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10 Feb  

I have always been amazed at the opportunities offered by Ablaze Records. Especially I’ve wondered how they manage to finance such a lavish range of competitions.

 

Well, according to a story over at Slipped Disc, they do it by asking the winning composer to pay for the performance. Composer Nikita Suhih recently won a competition, but was then asked to stump up $19,000 for the performance. 

 

Caveat emptor…





9 Feb  

John Adams, who turns 70 this month, has just given some reactions to political events in the U.S. The interview, with Gabe Meline, can be found, here. Well worth a read…

 

This also come as the Seattle Symphony tonight plays a programme of music from the seven countries whose immigrants were banned from entering the country. From their website: 'As artists and Americans, we are committed to freedom of expression and the open exchange of ideas which create an environment of mutual understanding and the capacity for empathy. At the Seattle Symphony, we are inspired to add our voice in the hopes that we can come together through music.'





8 Feb  

  Ashwood Photography London

Christian Morris talks to Philip Sawyers, whose Symphony No. 3 will be premiered by the English Symphony Orchestra on 28th February at St John's Smith Square, London.

 

Tell us a little about your background. How did you come to compose?

 

Almost as soon as I started learning the violin at the age of 13, making up music just seemed a natural thing to do. I was very lucky at Dartington College of the Arts, where I studied for my A-levels, in having an inspirational teacher in the person of Helen Glatz. She held a 'composers' workshop' every Friday and we were encouraged to bring anything we had written, however incomplete, to have played through and given her perceptive observations. It was a marvellously practical way to learn your craft. At the Guildhall I was a first study violinist so composition was not part of the course and I was left to find my own way. I had pieces performed and received various comments from my peers and from some of the composition staff. My most memorable occasion was conducting my Symphonic Music for Strings and Brass and having Rubbra make encouraging remarks about it.

 

You seem to have led a busy professional life after studying at Guildhall. Was there much time for composition? 

 

After the Guildhall I had to make a living and again was lucky in getting a contract with the ROH orchestra where I played from 1973 to 1997. During that time I also freelanced with other orchestras, including the LSO and BSO, and, amazingly, found time to play in some light music and pop sessions as well! The marvellous thing about the ROH was the list of amazing world-renowned conductors and soloists, of whom I have many happy memories. This clearly left little time for composition but, although fellow musicians and audiences enjoyed my music, it was distinctly out of fashion. In the late 60s and into the 70s only the fashionable avant-garde composers following on from Stockhausen and Boulez seemed to get commissioned and large organisations like the BBC seemed only interested in 'cutting-edge' work. This I found hugely discouraging as a mostly 'tonal' composer and that played some part in my drop in output during those years.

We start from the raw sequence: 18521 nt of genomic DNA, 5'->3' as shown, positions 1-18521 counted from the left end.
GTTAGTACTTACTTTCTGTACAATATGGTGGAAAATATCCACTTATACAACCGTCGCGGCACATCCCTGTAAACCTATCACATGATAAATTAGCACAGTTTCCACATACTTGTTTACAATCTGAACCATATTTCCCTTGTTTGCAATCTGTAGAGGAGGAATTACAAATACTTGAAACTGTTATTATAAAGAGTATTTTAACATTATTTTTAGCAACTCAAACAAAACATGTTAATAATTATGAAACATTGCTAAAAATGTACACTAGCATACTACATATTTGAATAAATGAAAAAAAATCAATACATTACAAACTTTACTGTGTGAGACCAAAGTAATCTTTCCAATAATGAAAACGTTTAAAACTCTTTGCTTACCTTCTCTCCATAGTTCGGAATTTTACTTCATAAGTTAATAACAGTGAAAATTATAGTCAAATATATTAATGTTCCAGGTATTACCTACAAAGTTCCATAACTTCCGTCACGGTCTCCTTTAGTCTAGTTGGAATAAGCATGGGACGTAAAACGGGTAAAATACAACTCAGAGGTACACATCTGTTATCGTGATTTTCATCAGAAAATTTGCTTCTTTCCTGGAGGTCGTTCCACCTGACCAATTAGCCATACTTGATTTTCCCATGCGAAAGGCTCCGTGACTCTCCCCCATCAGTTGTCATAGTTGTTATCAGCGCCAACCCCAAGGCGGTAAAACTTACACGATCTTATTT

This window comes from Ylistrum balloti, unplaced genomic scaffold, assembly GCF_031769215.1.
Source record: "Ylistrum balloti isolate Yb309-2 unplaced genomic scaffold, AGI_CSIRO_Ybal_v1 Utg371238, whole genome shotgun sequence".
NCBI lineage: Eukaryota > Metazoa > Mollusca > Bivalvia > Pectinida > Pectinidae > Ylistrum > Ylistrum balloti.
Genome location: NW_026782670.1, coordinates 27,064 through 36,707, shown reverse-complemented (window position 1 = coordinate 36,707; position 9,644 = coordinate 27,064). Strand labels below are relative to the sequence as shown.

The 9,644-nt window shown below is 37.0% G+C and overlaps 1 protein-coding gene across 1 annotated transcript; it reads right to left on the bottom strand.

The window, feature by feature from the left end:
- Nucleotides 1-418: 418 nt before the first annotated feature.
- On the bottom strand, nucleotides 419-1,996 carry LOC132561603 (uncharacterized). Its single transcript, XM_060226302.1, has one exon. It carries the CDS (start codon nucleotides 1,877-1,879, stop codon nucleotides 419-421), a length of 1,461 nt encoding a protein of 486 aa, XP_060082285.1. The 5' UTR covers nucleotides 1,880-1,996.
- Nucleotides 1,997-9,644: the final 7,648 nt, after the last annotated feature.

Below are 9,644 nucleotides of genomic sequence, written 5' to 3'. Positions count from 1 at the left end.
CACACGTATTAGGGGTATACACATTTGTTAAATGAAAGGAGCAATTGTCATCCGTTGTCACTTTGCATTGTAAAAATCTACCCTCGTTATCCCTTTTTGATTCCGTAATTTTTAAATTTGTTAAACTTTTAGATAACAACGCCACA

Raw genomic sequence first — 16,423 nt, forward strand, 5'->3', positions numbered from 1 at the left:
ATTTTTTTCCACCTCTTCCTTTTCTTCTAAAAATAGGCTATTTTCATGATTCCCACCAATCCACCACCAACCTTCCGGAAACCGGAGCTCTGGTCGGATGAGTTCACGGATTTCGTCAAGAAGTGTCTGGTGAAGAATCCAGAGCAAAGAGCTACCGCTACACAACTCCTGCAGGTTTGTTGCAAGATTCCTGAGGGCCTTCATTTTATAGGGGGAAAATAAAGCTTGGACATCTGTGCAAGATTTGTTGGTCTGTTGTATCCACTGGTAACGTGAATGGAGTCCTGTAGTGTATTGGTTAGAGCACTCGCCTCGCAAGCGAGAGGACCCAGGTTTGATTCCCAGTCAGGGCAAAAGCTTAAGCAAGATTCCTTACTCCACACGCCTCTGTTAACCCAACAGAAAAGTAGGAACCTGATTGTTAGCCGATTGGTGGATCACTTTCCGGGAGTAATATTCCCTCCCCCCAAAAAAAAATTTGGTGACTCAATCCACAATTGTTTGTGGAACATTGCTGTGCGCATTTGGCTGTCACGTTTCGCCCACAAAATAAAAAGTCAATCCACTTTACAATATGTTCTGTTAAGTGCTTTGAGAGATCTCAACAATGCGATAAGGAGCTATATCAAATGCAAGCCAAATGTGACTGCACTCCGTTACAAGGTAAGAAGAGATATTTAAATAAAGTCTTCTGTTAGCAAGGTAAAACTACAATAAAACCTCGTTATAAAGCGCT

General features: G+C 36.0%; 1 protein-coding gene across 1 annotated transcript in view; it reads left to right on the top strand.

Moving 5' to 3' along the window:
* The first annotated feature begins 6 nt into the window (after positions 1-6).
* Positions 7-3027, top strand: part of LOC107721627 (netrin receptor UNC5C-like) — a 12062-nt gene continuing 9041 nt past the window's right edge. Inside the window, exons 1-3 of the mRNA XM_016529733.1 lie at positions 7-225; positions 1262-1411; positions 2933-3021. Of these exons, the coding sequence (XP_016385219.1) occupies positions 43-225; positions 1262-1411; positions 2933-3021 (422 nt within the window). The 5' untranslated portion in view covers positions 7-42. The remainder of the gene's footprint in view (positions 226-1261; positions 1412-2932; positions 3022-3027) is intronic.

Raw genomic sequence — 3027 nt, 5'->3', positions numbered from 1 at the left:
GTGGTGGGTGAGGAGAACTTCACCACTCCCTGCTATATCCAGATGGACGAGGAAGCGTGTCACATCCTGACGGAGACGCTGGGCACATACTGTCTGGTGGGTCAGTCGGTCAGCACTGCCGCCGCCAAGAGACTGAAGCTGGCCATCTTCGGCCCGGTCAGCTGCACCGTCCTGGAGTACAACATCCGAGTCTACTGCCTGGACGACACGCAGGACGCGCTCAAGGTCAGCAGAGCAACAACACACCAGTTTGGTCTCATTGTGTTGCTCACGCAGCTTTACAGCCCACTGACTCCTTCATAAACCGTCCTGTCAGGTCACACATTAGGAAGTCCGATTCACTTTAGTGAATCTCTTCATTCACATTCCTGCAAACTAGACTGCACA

Click here to read the rest of the interview. 





8 Feb  

On 25th March at The Barbican is the chance to hear Shostakovich’s piano score New Babylon, which will accompany a screening of the film. This is the first performance of the work as it was originally conceived.

 

From the Barbican website

 

Shostakovich’s spectacular first film score, New Babylon, was written when he was just 23 years old and is, alongside The Nose, his most important early dramatic work. Numerous re-writes of the film were demanded even before shooting started and the directors’ final cut completed in December 1928, when the composer was contracted to join the production. His myriad musical quotations matched a fast cross-cut film to produce a work of astonishing complexity and precision unequalled in silent film composition.

 

However, after two industry preview screenings with the composer himself performing his original solo piano score, the Moscow Sovkino office ordered the removal of over 20% of the film. Re-editing Shostakovich’s score to match proved impossible, parts were incomplete and early performances, a series of debacles, were beyond the abilities of cinema orchestras. Remaining copies of the piano score, destined for smaller cinemas and now unfitted for the re-edited film, were sold off. A rare surviving copy has provided the material for this first public performance.






8 Feb  

A very happy birthday to John Williams, who turns 85 today.